[43]    Mr. Dubenski, given the prohibition from 2005, I do not feel it is necessary to reiterate that on the bail document, but I am in your hands.

 

[44]    MR. DUBENSKI: I think the weapons condition covers all those items, in any event.

 

[45]    THE COURT: Covers, okay. Knives, do you want knives in there?

 

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[46]       MR.DUBENSKI: The concern is firearms, My Lord.

 

 

[47)      THE COURT: Okay. No contact. What 1 am going to do, Mr. Neary, is include all the people In this affidavit from Corporal Cutler, and if there is an issue with respect to any of them, you and Mr. Dubenski can return and just speak to that in front of anybody.

 

[48]      Now-

 

[49]      MR. NEARY:  There's only one [inaudible].

 

 

[50]       THE COURT:  I thought it was --- or if you can agree to anybody now, that Is fine. I thought it was at Exhibit M of Constable Cutler’s -·

 

[51]    MR. NEARY:  That's where I have it.

 

 

[52]     THE COURT:  Oh, I have got it, yes, all right. So Mr. D is not to have any contact or communication, directly or Indirectly, with the people named in Exhibit M to Constable Cutler's affidavit and those names will be included as an appendix to the recognizance, If that Is agreeable with counsel?

 

[55]      MR. DUBENSKI:  Yes.

 

 

[54]     THE COURT: He is also not to attend at or be within 50 metres of any place which he knows to be the residence, school or workplace of any of those persons, except while on a highway in a moving motor vehicle, and in the company of either one of his parents or a person approved of In writing by the bail supervisor.

 

[55]    Again, I do not think there is any urgency with respect to analyzing that list, Mr. Neary.

 

[56]       MR. NEARY: No, My Lord.

 

 

[57]      THE COURT:  Mr. Dubenski, Icannot think of any further conditions that might be helpful, but If there Is anything you would like to see there, let me know.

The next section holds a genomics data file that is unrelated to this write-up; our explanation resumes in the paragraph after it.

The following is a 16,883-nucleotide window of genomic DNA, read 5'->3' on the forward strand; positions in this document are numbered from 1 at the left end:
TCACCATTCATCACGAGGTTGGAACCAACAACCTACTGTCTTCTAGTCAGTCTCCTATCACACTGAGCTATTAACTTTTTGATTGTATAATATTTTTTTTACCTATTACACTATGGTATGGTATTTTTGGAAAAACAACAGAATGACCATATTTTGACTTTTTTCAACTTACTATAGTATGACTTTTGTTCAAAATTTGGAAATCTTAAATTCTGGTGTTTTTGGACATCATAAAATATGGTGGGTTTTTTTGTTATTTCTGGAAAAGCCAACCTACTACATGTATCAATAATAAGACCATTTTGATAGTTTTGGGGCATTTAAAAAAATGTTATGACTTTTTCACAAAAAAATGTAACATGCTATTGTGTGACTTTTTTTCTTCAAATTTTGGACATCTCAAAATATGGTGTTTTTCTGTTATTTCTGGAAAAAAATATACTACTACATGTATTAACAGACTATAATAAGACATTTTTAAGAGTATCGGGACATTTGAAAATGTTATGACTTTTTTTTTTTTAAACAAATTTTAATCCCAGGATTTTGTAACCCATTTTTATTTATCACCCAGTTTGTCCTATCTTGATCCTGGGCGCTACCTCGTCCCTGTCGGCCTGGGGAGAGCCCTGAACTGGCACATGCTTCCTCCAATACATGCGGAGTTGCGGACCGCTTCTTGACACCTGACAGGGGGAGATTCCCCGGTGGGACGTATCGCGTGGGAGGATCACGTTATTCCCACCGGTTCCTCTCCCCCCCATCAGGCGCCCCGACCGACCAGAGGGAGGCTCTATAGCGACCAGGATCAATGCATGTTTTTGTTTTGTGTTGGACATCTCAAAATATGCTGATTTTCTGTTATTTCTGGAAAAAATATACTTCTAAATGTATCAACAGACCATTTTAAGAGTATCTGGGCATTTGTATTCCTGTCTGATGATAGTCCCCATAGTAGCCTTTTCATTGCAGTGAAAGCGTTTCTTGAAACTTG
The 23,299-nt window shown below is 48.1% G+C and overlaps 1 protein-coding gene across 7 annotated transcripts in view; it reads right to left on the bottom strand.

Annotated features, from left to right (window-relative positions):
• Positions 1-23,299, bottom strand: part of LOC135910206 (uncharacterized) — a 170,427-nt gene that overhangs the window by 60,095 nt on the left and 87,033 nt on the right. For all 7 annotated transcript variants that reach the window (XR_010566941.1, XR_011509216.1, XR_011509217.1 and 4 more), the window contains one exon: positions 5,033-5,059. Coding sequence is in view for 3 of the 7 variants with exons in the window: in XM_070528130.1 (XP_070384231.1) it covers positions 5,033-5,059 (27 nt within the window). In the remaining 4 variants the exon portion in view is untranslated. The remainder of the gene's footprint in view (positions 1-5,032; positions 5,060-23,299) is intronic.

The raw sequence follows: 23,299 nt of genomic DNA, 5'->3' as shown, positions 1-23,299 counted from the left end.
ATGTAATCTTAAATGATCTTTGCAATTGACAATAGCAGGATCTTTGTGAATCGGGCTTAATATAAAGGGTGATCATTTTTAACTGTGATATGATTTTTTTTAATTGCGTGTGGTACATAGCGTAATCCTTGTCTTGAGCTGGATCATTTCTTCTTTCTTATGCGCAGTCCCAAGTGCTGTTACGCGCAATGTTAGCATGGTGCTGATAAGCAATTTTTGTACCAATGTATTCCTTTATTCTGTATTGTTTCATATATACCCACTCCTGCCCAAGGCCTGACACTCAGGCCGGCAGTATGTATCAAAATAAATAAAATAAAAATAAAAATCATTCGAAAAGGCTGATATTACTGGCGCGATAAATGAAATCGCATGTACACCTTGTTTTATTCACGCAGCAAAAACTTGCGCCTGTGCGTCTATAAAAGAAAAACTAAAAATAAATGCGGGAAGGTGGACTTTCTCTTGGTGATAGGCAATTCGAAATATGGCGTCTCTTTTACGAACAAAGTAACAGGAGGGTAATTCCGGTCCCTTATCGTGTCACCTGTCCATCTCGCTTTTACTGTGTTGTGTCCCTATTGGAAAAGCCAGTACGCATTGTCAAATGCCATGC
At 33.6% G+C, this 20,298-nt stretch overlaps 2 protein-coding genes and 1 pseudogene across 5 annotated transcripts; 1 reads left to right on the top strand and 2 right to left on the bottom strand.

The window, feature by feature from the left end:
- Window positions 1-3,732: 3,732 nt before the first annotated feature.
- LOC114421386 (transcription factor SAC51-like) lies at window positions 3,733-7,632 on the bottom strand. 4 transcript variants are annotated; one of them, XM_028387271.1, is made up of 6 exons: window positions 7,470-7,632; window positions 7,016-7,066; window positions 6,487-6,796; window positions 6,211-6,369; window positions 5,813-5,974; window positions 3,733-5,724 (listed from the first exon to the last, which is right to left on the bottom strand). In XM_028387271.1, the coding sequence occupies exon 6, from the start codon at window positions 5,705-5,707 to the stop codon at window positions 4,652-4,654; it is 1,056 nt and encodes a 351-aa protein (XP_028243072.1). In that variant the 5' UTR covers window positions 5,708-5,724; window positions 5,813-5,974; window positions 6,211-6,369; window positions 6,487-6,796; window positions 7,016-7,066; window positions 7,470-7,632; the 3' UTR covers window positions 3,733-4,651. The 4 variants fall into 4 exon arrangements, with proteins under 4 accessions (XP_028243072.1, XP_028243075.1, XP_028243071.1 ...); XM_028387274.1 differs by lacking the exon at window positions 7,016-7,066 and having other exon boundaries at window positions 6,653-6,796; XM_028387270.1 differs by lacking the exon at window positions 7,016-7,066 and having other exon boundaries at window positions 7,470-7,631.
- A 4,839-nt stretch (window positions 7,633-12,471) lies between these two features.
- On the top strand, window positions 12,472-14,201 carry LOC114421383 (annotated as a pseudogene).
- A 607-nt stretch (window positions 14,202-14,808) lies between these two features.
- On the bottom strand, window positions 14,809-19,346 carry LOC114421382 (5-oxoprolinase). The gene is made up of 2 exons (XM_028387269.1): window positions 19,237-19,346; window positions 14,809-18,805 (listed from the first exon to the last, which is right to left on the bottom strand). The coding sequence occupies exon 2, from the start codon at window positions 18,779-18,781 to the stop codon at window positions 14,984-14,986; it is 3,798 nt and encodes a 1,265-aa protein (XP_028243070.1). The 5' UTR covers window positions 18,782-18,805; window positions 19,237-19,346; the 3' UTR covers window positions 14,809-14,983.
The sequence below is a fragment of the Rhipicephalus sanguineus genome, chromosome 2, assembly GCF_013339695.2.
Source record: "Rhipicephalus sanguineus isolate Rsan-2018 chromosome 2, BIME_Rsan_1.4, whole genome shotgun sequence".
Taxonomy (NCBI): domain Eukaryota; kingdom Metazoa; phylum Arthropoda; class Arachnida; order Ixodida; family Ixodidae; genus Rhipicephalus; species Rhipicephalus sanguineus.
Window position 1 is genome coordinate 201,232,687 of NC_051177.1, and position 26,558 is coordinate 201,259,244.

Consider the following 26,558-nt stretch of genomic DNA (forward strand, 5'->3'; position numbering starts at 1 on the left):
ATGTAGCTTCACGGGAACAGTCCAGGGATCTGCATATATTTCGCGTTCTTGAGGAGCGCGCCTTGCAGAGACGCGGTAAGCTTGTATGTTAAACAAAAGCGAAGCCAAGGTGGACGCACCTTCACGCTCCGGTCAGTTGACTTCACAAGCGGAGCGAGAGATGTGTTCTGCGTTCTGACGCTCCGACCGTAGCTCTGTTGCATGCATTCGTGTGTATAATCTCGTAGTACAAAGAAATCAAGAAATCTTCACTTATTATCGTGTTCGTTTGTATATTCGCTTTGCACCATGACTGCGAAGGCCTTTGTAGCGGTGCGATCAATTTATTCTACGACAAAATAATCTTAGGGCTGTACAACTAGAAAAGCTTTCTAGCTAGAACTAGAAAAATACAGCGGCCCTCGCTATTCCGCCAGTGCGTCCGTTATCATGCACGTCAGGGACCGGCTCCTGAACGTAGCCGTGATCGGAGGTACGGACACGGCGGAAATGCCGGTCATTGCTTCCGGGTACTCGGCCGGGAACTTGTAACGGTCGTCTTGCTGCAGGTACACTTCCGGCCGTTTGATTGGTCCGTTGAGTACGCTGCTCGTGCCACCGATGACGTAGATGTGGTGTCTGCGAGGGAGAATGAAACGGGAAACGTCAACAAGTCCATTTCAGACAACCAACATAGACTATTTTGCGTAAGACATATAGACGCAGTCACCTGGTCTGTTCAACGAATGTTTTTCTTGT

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(58]    MR. DUBENSKI: I can't think of anything at the moment, My Lord. [59]             THE COURT: Okay. Mr. Neary?

(60)   MR. NEARY: If I might, My Lord, just two things. I wonder If Your Lordship would be prepared to name the parents as sureties to expedite the process?

 

[61]      THE COURT: No.

 

 

[62]    MR. NEARY: No?  All right.

 

 

[69]      THE COURT: I think It Is important, given the amount Involved and the totality--

 

[64]      MR. NEARY: Yes.

 

 

(65]     THE COURT: -- of the circumstances, that they be approved of -- [66]              MR. NEARY: Very- well.

[67]      THE COURT: - by the JP.

 

 

[68]       MR. NEARY: Very well, My Lord. [69]             THE COURT: Okay.

[70]      MR. NEARY: And then the only other point, hopefully there's a JP in the building. Yes, wonderful. Then the only other point, I wonder If Your Lordship would consider giving him 72 hours to report, since it's Friday at 4:15, then he could report on Monday?

 

[71]      THE COURT: I do not think that is -- [72)            MR. DUBENSKI: No, that's fine.

[73]      THE COURT: -- untoward, 72 hours instead of 24 hours.

 

 

[74]      MR. NEARY: Please, My Lord. That just allows him to report Monday.

 

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[75]      THE COURT: No problem.

 

 

[76]      MR. NEARY: I don't think he can get in tomorrow.

 

 

[77]     THE COURT: No.

 

 

[78]       MR. NEARY: I don't even know if they -- I don't think they're open tomorrow. [79]             THE COURT: No, no, that Is fine, and if that is all, gentlemen, thanks very much.

 

Mr. Justice B. MacKenzie.